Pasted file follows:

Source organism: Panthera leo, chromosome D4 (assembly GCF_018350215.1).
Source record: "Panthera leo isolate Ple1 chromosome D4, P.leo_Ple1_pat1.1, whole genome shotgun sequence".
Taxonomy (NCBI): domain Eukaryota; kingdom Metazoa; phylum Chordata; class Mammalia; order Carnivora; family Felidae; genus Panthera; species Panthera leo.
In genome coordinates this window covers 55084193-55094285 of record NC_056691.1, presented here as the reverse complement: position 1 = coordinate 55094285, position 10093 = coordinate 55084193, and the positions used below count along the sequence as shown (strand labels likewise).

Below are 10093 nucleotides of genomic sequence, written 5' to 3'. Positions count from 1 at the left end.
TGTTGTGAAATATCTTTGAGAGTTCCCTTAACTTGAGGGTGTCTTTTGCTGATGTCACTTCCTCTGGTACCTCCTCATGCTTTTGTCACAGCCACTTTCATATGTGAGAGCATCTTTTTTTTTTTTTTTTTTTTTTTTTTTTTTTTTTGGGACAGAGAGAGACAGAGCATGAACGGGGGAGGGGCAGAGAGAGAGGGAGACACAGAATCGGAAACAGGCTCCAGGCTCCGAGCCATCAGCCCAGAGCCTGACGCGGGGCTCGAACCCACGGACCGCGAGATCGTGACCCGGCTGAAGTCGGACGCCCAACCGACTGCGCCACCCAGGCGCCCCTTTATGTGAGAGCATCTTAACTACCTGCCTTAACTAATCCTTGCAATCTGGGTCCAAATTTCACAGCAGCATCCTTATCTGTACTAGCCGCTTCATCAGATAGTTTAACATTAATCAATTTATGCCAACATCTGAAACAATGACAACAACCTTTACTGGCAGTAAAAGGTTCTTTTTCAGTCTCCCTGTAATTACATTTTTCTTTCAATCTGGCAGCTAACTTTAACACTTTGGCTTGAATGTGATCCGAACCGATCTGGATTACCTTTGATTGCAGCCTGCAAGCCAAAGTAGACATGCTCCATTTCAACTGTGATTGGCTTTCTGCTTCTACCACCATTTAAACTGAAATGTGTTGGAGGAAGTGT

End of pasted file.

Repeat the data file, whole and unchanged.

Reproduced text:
Source organism: Panthera leo, chromosome D4 (assembly GCF_018350215.1).
Source record: "Panthera leo isolate Ple1 chromosome D4, P.leo_Ple1_pat1.1, whole genome shotgun sequence".
Taxonomy (NCBI): domain Eukaryota; kingdom Metazoa; phylum Chordata; class Mammalia; order Carnivora; family Felidae; genus Panthera; species Panthera leo.
In genome coordinates this window covers 55084193-55094285 of record NC_056691.1, presented here as the reverse complement: position 1 = coordinate 55094285, position 10093 = coordinate 55084193, and the positions used below count along the sequence as shown (strand labels likewise).

Below are 10093 nucleotides of genomic sequence, written 5' to 3'. Positions count from 1 at the left end.
TGTTGTGAAATATCTTTGAGAGTTCCCTTAACTTGAGGGTGTCTTTTGCTGATGTCACTTCCTCTGGTACCTCCTCATGCTTTTGTCACAGCCACTTTCATATGTGAGAGCATCTTTTTTTTTTTTTTTTTTTTTTTTTTTTTTTTTTGGGACAGAGAGAGACAGAGCATGAACGGGGGAGGGGCAGAGAGAGAGGGAGACACAGAATCGGAAACAGGCTCCAGGCTCCGAGCCATCAGCCCAGAGCCTGACGCGGGGCTCGAACCCACGGACCGCGAGATCGTGACCCGGCTGAAGTCGGACGCCCAACCGACTGCGCCACCCAGGCGCCCCTTTATGTGAGAGCATCTTAACTACCTGCCTTAACTAATCCTTGCAATCTGGGTCCAAATTTCACAGCAGCATCCTTATCTGTACTAGCCGCTTCATCAGATAGTTTAACATTAATCAATTTATGCCAACATCTGAAACAATGACAACAACCTTTACTGGCAGTAAAAGGTTCTTTTTCAGTCTCCCTGTAATTACATTTTTCTTTCAATCTGGCAGCTAACTTTAACACTTTGGCTTGAATGTGATCCGAACCGATCTGGATTACCTTTGATTGCAGCCTGCAAGCCAAAGTAGACATGCTCCATTTCAACTGTGATTGGCTTTCTGCTTCTACCACCATTTAAACTGAAATGTGTTGGAGGAAGTGT